Playing back the video
Architectures such as QuickTime and Video for Windows are system extensions and plug-ins that allow your PC to display video. Each of these architectures support different
codecs. These different architectures have a lot in common, but there are also quite a few differences. Some are dedicated to playback via the Web, while others are stronger at CD-ROMs. Some work only on a specific operating system. There’s no one best architecture, and choosing between them depends on your application and needs. Needless to say, a basic understanding of the capabilities of each will help you work better with video.

QuickTime
QuickTime is Apple’s multi-platform multimedia software architecture. QT is well-rounded, and is suited to delivery of media everywhere–the Web, CD-ROMs,
DVDs, kiosks and presentations. Both the MacOS and Windows are equally well-supported. QuickTime is widely used for putting movie clips on the Web, and now, with version 4, movies can be delivered via progressive download, or via true streaming. 

QuickTime is also the dominant architecture for CD-ROM video. It enjoys an impressive market share due to its cross-platform support, wide range of features, and free licensing. For these reasons, QuickTime is used on a vast majority of CD-ROM titles. DVD-ROM is similar to CD-ROM in many respects, so QT works fine here too.

Codecs supported by QuickTime include Sorenson Video,
Cinepak, Indeo3.2, Indeo Video Interactive 4, photo-JPEG and MJPEG among others (We’ll talk about these different kinds of codecs a little later). This means that if your video’s been compressed using any of these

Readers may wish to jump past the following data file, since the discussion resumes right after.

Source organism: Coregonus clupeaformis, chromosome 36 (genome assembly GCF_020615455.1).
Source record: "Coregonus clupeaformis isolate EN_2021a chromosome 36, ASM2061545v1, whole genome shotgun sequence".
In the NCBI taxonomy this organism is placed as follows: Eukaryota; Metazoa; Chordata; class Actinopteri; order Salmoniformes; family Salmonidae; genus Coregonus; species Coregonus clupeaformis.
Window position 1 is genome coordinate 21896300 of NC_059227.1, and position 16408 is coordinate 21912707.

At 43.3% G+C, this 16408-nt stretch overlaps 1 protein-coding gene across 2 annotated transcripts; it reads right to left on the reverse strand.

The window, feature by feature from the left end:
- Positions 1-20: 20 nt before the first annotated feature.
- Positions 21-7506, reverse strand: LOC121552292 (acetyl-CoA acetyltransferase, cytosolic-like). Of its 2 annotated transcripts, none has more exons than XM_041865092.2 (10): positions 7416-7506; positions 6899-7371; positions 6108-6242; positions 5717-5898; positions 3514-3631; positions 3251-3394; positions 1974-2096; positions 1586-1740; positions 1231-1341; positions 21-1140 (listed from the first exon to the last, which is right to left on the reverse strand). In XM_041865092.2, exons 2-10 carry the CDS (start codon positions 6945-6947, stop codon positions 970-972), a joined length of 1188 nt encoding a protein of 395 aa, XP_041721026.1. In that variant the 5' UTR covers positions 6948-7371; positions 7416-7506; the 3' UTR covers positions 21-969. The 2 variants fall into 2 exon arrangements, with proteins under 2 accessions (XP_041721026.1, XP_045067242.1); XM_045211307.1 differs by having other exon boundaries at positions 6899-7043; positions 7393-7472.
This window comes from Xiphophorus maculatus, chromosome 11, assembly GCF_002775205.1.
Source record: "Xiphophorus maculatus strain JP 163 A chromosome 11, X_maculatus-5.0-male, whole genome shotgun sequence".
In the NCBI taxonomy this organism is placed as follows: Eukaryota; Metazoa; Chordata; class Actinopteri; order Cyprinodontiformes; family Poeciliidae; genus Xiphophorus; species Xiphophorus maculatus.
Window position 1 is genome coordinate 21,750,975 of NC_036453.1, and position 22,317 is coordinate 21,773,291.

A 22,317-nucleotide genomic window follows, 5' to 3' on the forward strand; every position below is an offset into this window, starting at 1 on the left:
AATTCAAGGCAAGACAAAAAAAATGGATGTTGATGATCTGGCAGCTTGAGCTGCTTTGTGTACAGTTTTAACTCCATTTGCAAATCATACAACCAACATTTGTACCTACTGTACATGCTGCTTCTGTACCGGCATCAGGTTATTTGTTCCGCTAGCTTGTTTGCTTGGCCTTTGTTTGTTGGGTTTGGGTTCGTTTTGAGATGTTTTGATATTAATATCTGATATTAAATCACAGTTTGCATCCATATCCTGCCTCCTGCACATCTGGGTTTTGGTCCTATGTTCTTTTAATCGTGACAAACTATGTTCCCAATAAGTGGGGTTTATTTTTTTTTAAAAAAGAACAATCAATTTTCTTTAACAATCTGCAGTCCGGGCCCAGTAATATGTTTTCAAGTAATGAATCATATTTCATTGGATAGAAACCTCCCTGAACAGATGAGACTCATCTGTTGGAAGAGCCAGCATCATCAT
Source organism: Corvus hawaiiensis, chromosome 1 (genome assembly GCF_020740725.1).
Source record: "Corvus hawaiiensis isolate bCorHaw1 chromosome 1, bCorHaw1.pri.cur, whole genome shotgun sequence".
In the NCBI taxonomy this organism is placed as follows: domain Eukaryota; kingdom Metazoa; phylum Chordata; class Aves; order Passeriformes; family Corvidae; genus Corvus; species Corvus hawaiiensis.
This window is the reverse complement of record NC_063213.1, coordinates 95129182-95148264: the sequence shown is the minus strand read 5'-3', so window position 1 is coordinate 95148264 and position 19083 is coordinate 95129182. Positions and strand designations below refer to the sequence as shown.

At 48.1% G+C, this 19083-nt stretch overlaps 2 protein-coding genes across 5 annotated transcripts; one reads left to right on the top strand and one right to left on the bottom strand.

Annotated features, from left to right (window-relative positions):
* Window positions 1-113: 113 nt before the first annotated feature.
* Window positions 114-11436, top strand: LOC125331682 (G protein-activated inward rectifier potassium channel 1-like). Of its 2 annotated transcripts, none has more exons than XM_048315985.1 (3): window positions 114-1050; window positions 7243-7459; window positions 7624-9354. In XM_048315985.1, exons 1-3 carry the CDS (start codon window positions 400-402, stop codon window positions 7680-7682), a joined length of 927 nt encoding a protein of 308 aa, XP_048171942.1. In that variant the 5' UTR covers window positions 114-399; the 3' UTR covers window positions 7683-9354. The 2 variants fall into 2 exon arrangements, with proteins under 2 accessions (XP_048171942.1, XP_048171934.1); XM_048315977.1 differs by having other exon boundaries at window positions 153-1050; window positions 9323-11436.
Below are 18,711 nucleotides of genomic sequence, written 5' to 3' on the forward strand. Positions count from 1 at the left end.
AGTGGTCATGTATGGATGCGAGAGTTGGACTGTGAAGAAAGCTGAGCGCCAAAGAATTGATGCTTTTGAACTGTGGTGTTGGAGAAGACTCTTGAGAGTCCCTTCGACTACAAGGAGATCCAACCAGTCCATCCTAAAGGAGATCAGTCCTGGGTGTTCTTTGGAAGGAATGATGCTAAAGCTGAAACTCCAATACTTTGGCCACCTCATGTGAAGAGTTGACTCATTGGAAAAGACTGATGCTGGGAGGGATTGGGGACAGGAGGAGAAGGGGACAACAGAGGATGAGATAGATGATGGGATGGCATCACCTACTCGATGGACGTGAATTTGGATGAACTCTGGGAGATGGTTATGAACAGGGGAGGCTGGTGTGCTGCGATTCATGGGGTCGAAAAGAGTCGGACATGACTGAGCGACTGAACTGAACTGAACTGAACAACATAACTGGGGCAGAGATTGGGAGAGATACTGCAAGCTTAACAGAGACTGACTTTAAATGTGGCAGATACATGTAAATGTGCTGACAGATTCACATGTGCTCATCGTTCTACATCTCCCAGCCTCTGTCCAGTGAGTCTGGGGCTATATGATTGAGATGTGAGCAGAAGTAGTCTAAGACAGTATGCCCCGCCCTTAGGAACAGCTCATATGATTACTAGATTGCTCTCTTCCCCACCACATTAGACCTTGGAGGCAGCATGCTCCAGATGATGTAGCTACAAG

codecs, it can be played back on any system which has QuickTime installed on it.

RealVideo
RealVideo (or RealMedia) is a Web-oriented, streaming media architecture developed by
RealNetworks. It offers both true streaming and progressive download. RealSystem G2 is the second generation of RealVideo and can deliver audio, video, and other media types such as text and Flash animations. It’s less suitable for CD-ROM or DVD delivery, because it requires high bandwidths, and therefore high CPU usage for video playback. Real files can’t be edited or re-compressed once they’re encoded into the Real format. It’s usually best for data rates below 3 kbps. 

To make RealMedia-based content available from your Website, you need to have RealMedia servers installed on your Web server. You can view RealSystem G2 movies with the RealPlayer, a free client application available from RealNetworks. The enhanced RealPlayer Plus provides additional features, and has to be purchased from RealNetworks. 

Windows Media technologies
Formerly known as NetShow, Windows Media is Microsoft’s streaming media architecture. Focused on network delivery of video and audio, Windows Media offers server-based true streaming as well as limited support for progressive download. NetShow servers support true streaming, and if the network’s performance degenerates, it’ll automatically send less video data (thus reducing the quality). If the amount of available bandwidth decreases further, it degrades video quality further, until only the audio is left. 

It supports the following codecs–MPEG-4, Vivo V263, VDOnet
VDOwave, Indeo3.2, and Indeo Video Interactive 4.1. The current release of Windows Media is version 4.

Video for Windows
The main advantage of Video for Windows (AVI files) is that it’s built into Win 95. However, it has many limitations. It runs on Windows only, doesn’t handle audio/video synchronization as well as QuickTime, and doesn’t support variable-length frames. Video for Windows is no longer supported by Microsoft, and is being replaced by DirectShow/ActiveMovie (one of the DirectX technologies). The AVI format is also being replaced, with ASF (Active Streaming Format). The main codecs supported are
Cinepak, Indeo 3.2, Indeo Video Interactive 4.1, MJPEG, Microsoft Video, and H.261.

DirectShow